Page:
“Who gets to tell the stories?” Anthony Bourdain narrates at the end of the new season's premiere of Parts Unknown. "The answer in this case, for better or for worse, is I do. At least this time out. I do my best. I look, I listen, but in the end I know it’s my story. Not Kamau’s, not Kenya’s, or Kenyans’. Those stories are yet to be heard."
Following Bourdain's untimely death in June earlier this year, and especially considering today's political climate, these words seem to ring truer and heavier. The nine-time Emmy Award–winning CNN travel show started its final season last week in Kenya, where Bourdain and writer-comedian W. Kamau Bell ate goat's head soup; saw lions, rhinos, and elephants on safari; and visited a nonprofit boxing academy called Boxgirls, which is dedicated to teaching young women to defend themselves.
This episode would be the last one narrated by Bourdain himself (the follow-up in Spain, which aired last night, was the first without the beloved food and travel writer's thoughtful commentary). His empathetic narrative voice—his defense of women "being able to kick the hell out of men if they have to," for instance—feels even more welcome as the lens through which we get to view modern-day Kenya.
But as much as Bourdain sets the stage for Kenyans to tell the story of Kenya, even he admits that this version is, ultimately, still his own and that the keepers (and tellers) of stories are rarely the subjects themselves.
So who does get to tell the stories? This question of ownership and authenticity in the frame of storytelling feels particularly meaningful as you watch Bell confront his own identity throughout the episode. Whether he's drinking cow's blood for the first time or chatting with the local Kenyans, or just having a beer with Bourdain, the question seems always to be: Whose story is this? Mine or theirs?
"As a black American," Bell tells Bourdain over their first meal together in Nairobi, "I’m still wrestling with my African-American identity sometimes, and I’m still wondering, am I doing right by this culture and does this culture think I’m doing right by them? That’s why I don’t want to walk around like, ‘I’M HOME!’
"I also think that a lot of times black people in America have really struggled with that aspect of identity: What does it mean to be black in America? I’m like, I fought hard to claim this identity. It’s exhausting, you know. Am I ready to start with a new one? I don’t know yet."
Bourdain sits and listens, sipping his beer once in a while, but mostly letting his friend talk.
The whole episode is like this. As Bourdain and Bell visit each group (like LGBTQ art collective To Revolutionary Type Love and community-based organization Kibera Creative Arts), they gather around a table and talk politics, especially class and gender politics, all the while eating and drinking. The table is always the nexus of conversation. Bourdain asks questions, but mostly lets his guests have the floor. It's the Bourdainian way toward empathy: to look, and to listen to others.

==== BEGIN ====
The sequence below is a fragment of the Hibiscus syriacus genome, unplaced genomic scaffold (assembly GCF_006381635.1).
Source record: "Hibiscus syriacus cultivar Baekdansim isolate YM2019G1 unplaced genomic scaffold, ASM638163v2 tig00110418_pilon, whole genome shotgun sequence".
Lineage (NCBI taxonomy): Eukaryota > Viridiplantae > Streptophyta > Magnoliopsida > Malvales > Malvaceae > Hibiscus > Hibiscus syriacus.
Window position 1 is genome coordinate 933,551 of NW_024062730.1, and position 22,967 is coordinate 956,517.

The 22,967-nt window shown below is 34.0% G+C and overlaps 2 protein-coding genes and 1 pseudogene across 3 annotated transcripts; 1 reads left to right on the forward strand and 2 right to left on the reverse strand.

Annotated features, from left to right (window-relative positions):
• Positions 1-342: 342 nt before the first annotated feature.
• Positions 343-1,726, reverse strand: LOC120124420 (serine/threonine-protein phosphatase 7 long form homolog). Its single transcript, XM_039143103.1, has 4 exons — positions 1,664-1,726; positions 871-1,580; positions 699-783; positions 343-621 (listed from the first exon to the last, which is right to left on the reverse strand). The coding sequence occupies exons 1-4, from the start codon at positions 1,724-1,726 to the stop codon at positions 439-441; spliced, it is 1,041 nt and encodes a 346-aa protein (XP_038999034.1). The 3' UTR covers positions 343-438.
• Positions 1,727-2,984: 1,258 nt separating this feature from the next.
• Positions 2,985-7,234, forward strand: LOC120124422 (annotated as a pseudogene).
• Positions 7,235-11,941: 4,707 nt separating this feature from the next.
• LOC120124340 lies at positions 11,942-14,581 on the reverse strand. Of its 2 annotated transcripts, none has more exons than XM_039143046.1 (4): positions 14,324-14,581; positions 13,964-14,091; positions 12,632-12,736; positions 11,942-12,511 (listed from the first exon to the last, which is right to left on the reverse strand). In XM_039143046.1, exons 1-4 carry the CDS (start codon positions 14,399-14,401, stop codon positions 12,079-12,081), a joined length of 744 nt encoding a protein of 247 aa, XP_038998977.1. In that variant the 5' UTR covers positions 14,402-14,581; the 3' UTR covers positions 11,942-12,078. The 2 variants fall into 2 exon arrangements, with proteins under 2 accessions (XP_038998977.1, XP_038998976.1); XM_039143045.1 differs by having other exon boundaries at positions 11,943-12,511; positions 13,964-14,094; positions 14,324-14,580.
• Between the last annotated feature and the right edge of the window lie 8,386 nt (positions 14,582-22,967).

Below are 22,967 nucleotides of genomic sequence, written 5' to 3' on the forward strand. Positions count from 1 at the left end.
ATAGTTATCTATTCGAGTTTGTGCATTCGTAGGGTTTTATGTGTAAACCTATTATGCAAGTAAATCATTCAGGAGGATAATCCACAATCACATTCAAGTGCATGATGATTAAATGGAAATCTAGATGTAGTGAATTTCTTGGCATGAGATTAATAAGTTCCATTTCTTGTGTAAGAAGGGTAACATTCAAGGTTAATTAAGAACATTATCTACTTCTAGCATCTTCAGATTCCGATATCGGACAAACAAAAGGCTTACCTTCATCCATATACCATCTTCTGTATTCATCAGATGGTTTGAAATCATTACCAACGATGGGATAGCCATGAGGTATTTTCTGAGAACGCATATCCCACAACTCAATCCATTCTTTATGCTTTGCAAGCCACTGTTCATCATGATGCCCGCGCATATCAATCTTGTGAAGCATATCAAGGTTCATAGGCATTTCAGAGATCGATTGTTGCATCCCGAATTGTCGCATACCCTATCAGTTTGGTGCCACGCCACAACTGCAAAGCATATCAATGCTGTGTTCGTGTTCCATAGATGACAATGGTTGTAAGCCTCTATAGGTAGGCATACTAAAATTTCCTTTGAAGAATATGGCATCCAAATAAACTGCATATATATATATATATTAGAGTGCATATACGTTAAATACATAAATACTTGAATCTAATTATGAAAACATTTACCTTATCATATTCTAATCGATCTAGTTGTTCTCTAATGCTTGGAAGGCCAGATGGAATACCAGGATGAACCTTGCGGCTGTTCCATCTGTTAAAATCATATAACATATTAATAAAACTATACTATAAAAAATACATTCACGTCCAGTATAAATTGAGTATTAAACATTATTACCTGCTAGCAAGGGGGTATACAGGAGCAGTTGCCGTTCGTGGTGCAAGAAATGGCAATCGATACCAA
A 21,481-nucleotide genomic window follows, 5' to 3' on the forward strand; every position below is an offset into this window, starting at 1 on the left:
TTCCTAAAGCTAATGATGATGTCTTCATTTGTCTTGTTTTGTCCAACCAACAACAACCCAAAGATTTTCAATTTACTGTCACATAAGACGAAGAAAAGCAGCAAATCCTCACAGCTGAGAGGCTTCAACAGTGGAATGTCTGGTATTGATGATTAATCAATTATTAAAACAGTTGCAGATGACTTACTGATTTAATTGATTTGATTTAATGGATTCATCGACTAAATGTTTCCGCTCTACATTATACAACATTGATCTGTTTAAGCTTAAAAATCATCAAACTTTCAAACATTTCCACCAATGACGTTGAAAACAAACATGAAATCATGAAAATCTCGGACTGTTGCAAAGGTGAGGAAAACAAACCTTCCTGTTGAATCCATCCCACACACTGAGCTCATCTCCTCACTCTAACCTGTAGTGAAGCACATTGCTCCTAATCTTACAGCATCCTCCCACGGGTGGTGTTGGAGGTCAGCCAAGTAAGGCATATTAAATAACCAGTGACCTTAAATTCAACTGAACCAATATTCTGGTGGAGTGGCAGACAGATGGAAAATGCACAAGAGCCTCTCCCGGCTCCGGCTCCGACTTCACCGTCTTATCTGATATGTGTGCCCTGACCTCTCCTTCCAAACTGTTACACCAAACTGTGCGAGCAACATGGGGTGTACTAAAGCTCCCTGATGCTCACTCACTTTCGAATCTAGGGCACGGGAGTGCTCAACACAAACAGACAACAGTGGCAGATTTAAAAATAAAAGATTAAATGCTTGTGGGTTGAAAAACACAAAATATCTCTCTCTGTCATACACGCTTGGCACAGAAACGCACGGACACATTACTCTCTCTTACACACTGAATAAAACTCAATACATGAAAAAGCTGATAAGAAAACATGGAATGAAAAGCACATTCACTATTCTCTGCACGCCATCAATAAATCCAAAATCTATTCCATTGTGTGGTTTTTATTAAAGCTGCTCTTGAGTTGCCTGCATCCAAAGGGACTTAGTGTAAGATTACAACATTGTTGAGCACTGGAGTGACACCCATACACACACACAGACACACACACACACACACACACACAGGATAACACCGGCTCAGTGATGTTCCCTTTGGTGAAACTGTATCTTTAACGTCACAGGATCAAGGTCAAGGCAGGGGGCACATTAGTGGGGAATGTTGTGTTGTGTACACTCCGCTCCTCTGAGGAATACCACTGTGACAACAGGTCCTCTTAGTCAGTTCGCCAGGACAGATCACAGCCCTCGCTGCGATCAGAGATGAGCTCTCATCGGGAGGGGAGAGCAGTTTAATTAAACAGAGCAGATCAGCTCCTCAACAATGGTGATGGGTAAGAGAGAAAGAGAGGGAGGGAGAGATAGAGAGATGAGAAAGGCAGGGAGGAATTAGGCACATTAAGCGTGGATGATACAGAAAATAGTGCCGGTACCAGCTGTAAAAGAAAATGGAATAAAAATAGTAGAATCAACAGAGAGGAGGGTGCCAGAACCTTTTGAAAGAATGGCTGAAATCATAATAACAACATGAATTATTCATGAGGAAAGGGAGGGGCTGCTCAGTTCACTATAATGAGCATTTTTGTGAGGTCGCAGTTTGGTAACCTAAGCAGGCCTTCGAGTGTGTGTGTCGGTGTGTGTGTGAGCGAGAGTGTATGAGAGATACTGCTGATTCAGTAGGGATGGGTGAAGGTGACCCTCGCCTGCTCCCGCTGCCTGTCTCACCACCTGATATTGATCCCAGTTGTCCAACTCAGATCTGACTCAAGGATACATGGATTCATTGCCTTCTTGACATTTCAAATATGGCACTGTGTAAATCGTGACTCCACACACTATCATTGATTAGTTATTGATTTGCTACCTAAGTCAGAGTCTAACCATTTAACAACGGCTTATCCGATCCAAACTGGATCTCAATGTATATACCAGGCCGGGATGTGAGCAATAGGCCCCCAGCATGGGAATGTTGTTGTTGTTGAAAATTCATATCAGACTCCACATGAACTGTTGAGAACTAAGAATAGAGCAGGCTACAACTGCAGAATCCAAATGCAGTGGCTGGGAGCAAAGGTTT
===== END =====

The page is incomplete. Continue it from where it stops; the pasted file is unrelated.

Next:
I do my best. I look, I listen, but in the end I know it’s my story. Not Kamau’s, not Kenya’s, or Kenyans’. Those stories are yet to be heard.
The looking, for Bourdain, is as important as the listening. At the end of the safari, he and Bell sit on top of a hill overlooking the Lewa Wildlife Conservancy. It's a poignant moment as Bourdain tells Bell, "I don’t know, this should kind of be compulsory viewing for—if you ever run for president, this should be compulsory viewing."
"At the very least," Bell says. "I do think that a lot of perspectives will be opened up, a lot of minds will be changed."
They're not just talking about the view. Nor just about Kenya as an ever-growing, dynamic country—but about how we take in other cultures and viewpoints, as well.
The closing narration—when Bourdain asks, "Who gets to tell the stories?"—is a reminder of how imperative it is to keep an eye and ear out at all times in this day and age, with compassion. To remember that in doing so, these stories about others, from others—especially the difficult ones about poverty, identity, and victimization—have a better shot at being heard.
It's our jobs, then, to listen.
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Eric Kim was the Table for One columnist at Food52. He is currently working on his first cookbook, KOREAN AMERICAN, to be published by Clarkson Potter in 2022. His favorite writers are William Faulkner, John Steinbeck, and Ernest Hemingway, but his hero is Nigella Lawson. You can find his bylines at The New York Times, where he works now as a writer. Follow him on Twitter and Instagram at @ericjoonho.
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